Exchange Server 5.0; Windows SMTP service patches

This issue's topics: Introduction: * Exchange Server 5.0; Windows SMTP service patches; spyware abounds Virus News: * Far from quiet on the malware front... Security News: * TCP flaw poses some concerns for core Internet routing protocol * Three new 'old' vulnerabilities in Exchange Server 5.0 patched * MS02-011 SMTP authentication flaw also affects NT Server 4.0

This issue's topics:

Introduction:

* Exchange Server 5.0; Windows SMTP service patches; spyware abounds

Virus News:

* Far from quiet on the malware front...

Security News:

* TCP flaw poses some concerns for core Internet routing protocol

* Three new 'old' vulnerabilities in Exchange Server 5.0 patched

* MS02-011 SMTP authentication flaw also affects NT Server 4.0

Introduction:

Most of the security talk this week was focussed on the new TCP sequence number guessing flaw. Advance publicity for a paper presented at the CanSecWest conference this week fired up a lot of discussion - informed and otherwise - about the issue. Also, almost lost in the hoards of new Microsoft patches released last week - and overlooked by yours truly - four older MS security bulletins were also updated on April's 'Patch Tuesday'. Three of these disclose that Exchange Server 5.0 is, in fact, vulnerable to several flaws previously only thought to affect one or more of the later versions of this product.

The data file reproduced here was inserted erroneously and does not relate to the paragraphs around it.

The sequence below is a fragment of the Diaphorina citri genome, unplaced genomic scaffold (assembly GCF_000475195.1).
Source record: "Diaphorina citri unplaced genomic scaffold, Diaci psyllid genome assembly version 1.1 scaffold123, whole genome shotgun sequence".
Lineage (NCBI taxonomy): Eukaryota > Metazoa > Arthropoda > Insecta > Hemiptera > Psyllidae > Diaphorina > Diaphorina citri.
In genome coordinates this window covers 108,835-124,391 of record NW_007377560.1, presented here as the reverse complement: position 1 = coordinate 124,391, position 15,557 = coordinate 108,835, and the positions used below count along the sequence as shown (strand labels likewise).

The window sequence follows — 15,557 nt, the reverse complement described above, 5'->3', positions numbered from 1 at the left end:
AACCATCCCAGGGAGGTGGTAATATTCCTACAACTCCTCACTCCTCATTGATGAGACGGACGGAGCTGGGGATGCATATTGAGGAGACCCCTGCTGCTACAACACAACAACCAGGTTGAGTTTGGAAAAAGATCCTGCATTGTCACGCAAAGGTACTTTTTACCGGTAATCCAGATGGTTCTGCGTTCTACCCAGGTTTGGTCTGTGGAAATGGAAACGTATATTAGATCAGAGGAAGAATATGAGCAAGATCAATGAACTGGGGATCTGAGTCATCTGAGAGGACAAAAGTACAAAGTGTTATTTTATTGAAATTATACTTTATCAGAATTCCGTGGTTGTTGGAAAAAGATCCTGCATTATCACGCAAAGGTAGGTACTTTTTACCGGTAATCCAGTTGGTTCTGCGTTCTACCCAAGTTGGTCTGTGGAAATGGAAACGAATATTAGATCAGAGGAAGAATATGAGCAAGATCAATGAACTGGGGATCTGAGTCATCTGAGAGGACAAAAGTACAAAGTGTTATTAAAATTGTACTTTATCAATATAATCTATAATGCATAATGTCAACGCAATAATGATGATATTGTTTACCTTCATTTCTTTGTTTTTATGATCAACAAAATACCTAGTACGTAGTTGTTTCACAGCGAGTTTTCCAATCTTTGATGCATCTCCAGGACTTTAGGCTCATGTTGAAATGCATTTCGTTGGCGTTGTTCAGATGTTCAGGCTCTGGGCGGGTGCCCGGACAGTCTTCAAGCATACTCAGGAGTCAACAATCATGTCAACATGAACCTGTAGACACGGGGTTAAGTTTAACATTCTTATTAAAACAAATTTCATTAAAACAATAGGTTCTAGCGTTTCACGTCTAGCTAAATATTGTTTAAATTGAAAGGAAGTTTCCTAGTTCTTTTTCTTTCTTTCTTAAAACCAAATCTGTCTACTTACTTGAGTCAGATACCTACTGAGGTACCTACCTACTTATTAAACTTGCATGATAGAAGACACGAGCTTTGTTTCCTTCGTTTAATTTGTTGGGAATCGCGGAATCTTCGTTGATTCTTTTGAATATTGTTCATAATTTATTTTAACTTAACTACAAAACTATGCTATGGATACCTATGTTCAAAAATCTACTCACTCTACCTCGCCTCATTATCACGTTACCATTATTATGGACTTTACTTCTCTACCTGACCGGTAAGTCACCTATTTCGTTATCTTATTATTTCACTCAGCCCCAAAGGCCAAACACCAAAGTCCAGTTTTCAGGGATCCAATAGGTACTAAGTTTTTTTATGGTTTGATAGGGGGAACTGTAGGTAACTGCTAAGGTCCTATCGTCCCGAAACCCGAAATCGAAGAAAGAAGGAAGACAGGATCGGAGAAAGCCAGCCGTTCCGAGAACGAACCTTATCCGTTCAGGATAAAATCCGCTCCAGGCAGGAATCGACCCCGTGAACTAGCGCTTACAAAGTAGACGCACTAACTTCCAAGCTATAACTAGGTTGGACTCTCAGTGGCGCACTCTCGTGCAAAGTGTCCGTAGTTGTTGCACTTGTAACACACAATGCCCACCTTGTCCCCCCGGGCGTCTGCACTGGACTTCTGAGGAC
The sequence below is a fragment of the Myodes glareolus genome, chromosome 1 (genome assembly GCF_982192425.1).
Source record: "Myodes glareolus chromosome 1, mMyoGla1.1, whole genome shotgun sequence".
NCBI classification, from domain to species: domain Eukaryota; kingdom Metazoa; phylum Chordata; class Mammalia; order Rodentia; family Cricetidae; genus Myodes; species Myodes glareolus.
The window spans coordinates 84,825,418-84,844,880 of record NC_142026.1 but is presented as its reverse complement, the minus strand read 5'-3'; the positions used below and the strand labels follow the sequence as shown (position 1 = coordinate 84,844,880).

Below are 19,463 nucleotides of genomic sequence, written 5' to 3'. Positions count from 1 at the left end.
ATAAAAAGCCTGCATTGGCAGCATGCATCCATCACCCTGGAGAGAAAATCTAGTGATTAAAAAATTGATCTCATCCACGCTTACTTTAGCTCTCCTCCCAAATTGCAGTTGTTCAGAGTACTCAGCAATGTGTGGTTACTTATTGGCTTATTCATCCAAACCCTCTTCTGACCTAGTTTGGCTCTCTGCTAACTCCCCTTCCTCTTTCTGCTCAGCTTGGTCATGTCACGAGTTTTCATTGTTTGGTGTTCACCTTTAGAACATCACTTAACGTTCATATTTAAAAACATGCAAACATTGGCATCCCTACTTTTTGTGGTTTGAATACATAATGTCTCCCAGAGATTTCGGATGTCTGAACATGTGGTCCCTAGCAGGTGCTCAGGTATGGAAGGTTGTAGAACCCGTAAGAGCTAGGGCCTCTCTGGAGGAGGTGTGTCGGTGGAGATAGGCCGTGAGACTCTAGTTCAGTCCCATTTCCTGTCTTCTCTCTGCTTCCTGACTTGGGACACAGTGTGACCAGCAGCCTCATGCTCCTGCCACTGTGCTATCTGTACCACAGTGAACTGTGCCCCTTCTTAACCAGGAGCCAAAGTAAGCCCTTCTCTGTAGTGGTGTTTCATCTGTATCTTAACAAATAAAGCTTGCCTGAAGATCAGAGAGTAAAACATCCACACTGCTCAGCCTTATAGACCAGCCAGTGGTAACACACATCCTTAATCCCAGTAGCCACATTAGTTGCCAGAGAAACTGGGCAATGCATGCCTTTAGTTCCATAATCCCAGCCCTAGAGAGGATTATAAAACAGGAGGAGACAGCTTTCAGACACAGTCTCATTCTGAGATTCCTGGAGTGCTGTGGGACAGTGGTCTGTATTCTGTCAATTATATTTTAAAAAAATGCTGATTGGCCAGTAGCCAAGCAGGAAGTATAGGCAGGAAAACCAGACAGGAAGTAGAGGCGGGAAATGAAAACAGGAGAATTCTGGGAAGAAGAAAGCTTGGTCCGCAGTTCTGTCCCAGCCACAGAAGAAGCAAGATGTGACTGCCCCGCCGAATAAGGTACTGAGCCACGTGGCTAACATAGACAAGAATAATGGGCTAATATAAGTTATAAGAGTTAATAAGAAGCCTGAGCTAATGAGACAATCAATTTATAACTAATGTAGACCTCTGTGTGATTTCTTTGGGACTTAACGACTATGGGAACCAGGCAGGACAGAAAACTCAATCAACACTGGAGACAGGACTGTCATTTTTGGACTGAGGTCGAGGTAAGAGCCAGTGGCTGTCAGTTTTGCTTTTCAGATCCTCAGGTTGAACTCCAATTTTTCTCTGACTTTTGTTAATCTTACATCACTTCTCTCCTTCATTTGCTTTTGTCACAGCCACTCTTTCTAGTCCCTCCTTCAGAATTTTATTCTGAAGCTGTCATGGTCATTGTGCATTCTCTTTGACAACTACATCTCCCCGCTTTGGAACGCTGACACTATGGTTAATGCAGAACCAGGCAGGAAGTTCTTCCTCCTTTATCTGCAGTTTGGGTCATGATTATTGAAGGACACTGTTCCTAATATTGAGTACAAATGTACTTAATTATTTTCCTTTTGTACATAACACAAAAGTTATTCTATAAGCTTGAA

It has been a week of distributed annoyances, rather than a few focussed outbreaks, so when better to devote the virus section of the newsletter to the growing menace of 'spyware'?

Virus News:

* Far from quiet on the malware front...

However, this is due to a large number of small incidents rather than any especially newsworthy virus (or a small number thereof). However, your newsletter compiler spotted three news articles this week that resonated deeply with his own recent experience, noting an apparently dramatic rise in the incidence of 'spyware' (or perhaps just the tenaciousness of certain strains that have started to become more common?). The first two items we are linking describe the phenomenon and its (growing) extent. The third outlines why the US FTC thinks it need do nothing (in terms of drafting new laws) about this brewing plague...

Spyware's victims spread - computerworld.co.nz

EarthLink Spy Audit - earthlink.net

No need for anti-spyware laws - FTC - theregister.co.uk

Security News:

* TCP flaw poses some concerns for core Internet routing protocol